(Elizabeth Acevedo, 2019)
With her daughter to care for and her abuela to help support, high school senior Emoni Santiago has to make the tough decisions, and do what must be done. The one place she can let her responsibilities go is in the kitchen, where she adds a little something magical to everything she cooks, turning her food into straight-up goodness. Still, she knows she doesn’t have enough time for her school’s new culinary arts class, doesn’t have the money for the class’s trip to Spain — and shouldn’t still be dreaming of someday working in a real kitchen. But even with all the rules she has for her life — and all the rules everyone expects her to play by — once Emoni starts cooking, her only real choice is to let her talent break free.
What I Liked
- If I’ve said it once, I’ve said it a million times. There is just something special about the way Elizabeth Acevedo writes. Whether it is in prose, or in verse, she [Acevedo] has a way with words that just pulls you into a story. In this case, you are completely engulfed in the rich language of food. It was a severe difference from the Poet X but the way that Emoni is magic in the kitchen, I truly believe that Avevedo is magic with words.
- Unique thoughts
- The high school senior figuring out what to do after graduation is classic. Everyone has read and/or written that story. But what Acevedo does differently that I really liked was present non-college options as real, viable choices. Everyone feels the need to go to college after high school, that’s just what US students do, so I really enjoyed the fact that the author explored other options and made them make sense just as much as going to college. She showed the pressure students feel to apply and go to college, even when it might not be the right route for them.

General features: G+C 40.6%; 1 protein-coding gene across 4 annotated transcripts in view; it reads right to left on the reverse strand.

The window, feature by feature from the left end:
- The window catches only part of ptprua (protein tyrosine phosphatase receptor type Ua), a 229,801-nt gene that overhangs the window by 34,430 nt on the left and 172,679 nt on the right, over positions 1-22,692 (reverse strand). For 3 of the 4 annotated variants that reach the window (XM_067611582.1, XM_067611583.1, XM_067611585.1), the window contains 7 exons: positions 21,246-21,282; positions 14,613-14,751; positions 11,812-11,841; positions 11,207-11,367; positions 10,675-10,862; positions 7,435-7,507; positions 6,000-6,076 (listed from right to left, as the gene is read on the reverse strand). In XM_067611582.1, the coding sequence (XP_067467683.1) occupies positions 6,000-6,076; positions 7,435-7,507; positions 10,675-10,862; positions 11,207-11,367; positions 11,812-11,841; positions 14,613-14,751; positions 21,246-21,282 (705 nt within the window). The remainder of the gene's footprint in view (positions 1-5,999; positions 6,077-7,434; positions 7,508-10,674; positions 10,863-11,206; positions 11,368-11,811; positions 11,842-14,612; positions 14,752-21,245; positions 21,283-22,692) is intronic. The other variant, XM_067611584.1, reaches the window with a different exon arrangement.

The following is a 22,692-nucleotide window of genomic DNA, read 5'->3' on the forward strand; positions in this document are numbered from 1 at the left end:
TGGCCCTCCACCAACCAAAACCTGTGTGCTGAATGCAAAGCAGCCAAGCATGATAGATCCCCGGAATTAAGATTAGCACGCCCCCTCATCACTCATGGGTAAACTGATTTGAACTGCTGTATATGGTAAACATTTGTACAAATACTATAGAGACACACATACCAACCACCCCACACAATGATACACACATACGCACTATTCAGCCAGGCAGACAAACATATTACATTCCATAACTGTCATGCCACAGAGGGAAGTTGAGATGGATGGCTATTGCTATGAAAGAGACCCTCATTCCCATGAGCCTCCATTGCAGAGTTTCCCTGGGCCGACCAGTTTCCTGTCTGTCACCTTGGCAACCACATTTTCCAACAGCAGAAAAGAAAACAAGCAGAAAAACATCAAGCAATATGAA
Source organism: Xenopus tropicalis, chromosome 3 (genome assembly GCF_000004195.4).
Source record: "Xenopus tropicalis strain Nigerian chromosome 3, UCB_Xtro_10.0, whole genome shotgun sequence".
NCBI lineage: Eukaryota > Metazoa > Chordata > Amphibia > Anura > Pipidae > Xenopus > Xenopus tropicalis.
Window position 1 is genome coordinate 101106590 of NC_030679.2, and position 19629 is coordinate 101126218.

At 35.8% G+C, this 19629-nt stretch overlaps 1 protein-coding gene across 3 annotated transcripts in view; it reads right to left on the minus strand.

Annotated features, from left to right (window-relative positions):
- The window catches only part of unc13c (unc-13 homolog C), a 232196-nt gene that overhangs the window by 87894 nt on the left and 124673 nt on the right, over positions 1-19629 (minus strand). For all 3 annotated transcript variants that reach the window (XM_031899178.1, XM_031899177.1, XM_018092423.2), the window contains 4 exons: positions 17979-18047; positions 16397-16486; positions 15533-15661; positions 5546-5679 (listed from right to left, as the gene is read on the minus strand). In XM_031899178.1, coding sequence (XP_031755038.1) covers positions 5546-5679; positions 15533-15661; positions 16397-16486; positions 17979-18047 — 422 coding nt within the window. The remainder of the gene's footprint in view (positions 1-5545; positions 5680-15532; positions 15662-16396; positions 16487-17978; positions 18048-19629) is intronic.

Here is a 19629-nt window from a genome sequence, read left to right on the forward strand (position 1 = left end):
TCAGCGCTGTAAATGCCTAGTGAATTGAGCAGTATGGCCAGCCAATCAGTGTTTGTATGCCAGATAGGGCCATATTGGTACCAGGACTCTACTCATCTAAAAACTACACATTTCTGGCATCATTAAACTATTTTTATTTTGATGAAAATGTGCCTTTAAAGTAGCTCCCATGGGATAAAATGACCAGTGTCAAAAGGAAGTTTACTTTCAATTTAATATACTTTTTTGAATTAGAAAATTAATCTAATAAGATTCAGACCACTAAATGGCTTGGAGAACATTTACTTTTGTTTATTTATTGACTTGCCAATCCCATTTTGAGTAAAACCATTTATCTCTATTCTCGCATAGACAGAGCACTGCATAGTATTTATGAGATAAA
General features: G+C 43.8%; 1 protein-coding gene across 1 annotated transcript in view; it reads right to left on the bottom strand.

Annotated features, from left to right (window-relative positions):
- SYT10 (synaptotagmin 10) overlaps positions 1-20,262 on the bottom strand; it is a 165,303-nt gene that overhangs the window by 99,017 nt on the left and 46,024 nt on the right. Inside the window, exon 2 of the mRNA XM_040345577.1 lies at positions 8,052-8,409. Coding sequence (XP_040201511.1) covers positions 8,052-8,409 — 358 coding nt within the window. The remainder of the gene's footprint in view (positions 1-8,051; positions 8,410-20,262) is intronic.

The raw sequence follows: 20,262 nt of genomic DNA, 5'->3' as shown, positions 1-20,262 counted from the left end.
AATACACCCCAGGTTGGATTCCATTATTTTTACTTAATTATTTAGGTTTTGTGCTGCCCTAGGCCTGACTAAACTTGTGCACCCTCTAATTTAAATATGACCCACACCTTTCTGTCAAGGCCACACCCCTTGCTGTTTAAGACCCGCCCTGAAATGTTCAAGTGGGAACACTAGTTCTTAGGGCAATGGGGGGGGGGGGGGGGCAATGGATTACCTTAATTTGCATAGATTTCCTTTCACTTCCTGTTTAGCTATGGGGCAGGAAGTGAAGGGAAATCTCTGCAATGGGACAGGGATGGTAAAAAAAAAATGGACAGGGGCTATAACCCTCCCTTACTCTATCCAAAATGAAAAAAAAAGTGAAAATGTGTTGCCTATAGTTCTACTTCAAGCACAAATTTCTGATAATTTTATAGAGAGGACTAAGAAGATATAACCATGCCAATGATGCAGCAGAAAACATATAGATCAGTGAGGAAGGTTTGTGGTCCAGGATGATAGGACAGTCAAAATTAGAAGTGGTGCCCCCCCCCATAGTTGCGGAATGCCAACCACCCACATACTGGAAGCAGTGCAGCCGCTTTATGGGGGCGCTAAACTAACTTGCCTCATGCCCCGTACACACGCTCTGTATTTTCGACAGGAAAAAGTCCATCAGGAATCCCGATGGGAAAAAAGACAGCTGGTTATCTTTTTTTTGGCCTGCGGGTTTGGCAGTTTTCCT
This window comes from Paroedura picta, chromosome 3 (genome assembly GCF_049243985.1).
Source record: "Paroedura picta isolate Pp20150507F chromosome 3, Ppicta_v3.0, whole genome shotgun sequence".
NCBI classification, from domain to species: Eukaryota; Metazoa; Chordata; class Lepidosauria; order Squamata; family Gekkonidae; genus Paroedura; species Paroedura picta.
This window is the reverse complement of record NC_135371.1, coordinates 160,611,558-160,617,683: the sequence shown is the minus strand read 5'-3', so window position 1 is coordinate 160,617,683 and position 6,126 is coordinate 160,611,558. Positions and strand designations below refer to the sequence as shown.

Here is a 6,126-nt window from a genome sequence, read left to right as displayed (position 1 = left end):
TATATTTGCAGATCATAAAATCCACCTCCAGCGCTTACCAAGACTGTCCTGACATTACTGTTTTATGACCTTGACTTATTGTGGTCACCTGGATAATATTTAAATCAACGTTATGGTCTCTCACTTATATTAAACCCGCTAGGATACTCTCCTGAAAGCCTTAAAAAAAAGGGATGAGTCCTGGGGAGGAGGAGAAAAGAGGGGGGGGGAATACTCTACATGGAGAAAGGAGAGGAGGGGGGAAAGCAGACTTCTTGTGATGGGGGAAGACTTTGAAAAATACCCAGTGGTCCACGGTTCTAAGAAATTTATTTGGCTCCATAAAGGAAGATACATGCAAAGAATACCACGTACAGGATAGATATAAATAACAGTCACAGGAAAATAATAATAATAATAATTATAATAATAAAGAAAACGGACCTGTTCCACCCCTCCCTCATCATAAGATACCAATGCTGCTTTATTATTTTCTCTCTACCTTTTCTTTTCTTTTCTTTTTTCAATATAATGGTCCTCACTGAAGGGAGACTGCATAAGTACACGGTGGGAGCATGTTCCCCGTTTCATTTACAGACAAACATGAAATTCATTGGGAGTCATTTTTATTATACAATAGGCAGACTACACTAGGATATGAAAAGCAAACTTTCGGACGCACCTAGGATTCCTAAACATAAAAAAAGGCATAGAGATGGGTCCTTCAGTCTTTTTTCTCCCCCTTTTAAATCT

What I Disliked
- I definitely enjoyed this story and its characters, but it felt very much like a one time read for me. I don’t see the need to revisit is at any point. I LOVE the cover and I really did enjoy the characters and the story, but it just isn’t one that I would need to revisit at any point.
This was a hard review to write for me! I liked the book a lot, but I really didn’t have much to say about it other than I liked it a whole lot. I know that happens sometimes where especially when a book is good, it is hard to find the words to describe why. Anyway, Acevedo does a great job with her sophomore novel, which is actually much much different than her debut.
Emoni is a high school senior, and has a 2 year old daughter. She was raised by her grandmother in Philadelphia, and is very in tune with food. Her grandmother has even told her that she is magic in the kitchen. She possesses a gift but still struggles to figure out what her future will hold. This book explores some of the more complicated factors that affect life after high school. Should she go to college? Should she go right into the work force? What is best for her daughter? What is best for her? There are a lot of things to unpack and explore throughout the story, and while it is a main plot point, the book also focuses a lot on the development of its characters. You really get a good grip on many of them, and get to see them grow and open up to each other. There was one part I didn’t like about the ending, but I don’t want to spoil it so I’ll keep it to myself. The only thing I’ll say is that I wish they had done it a little different. Other than that one little thing, this was a really solid story. I will definitely be looking for more of her books in the future.